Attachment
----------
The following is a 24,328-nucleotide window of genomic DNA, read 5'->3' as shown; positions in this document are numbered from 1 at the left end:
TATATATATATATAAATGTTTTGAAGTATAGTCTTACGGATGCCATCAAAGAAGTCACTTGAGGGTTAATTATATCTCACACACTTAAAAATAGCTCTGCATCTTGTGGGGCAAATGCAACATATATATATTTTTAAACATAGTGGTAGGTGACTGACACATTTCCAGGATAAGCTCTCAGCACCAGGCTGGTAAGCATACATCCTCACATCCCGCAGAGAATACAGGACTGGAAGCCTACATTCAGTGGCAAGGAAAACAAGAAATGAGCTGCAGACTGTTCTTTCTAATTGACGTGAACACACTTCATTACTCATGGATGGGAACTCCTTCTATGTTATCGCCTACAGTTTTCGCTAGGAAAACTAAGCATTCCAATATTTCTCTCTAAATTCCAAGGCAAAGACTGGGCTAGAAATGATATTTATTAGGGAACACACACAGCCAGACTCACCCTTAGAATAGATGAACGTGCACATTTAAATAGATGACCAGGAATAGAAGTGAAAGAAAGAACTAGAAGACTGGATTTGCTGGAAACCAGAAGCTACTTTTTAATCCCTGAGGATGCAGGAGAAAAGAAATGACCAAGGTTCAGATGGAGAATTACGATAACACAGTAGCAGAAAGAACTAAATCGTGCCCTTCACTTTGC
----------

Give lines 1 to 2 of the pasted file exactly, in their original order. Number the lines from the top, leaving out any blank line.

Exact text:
The following is a 24,328-nucleotide window of genomic DNA, read 5'->3' as shown; positions in this document are numbered from 1 at the left end:
TATATATATATATAAATGTTTTGAAGTATAGTCTTACGGATGCCATCAAAGAAGTCACTTGAGGGTTAATTATATCTCACACACTTAAAAATAGCTCTGCATCTTGTGGGGCAAATGCAACATATATATATTTTTAAACATAGTGGTAGGTGACTGACACATTTCCAGGATAAGCTCTCAGCACCAGGCTGGTAAGCATACATCCTCACATCCCGCAGAGAATACAGGACTGGAAGCCTACATTCAGTGGCAAGGAAAACAAGAAATGAGCTGCAGACTGTTCTTTCTAATTGACGTGAACACACTTCATTACTCATGGATGGGAACTCCTTCTATGTTATCGCCTACAGTTTTCGCTAGGAAAACTAAGCATTCCAATATTTCTCTCTAAATTCCAAGGCAAAGACTGGGCTAGAAATGATATTTATTAGGGAACACACACAGCCAGACTCACCCTTAGAATAGATGAACGTGCACATTTAAATAGATGACCAGGAATAGAAGTGAAAGAAAGAACTAGAAGACTGGATTTGCTGGAAACCAGAAGCTACTTTTTAATCCCTGAGGATGCAGGAGAAAAGAAATGACCAAGGTTCAGATGGAGAATTACGATAACACAGTAGCAGAAAGAACTAAATCGTGCCCTTCACTTTGC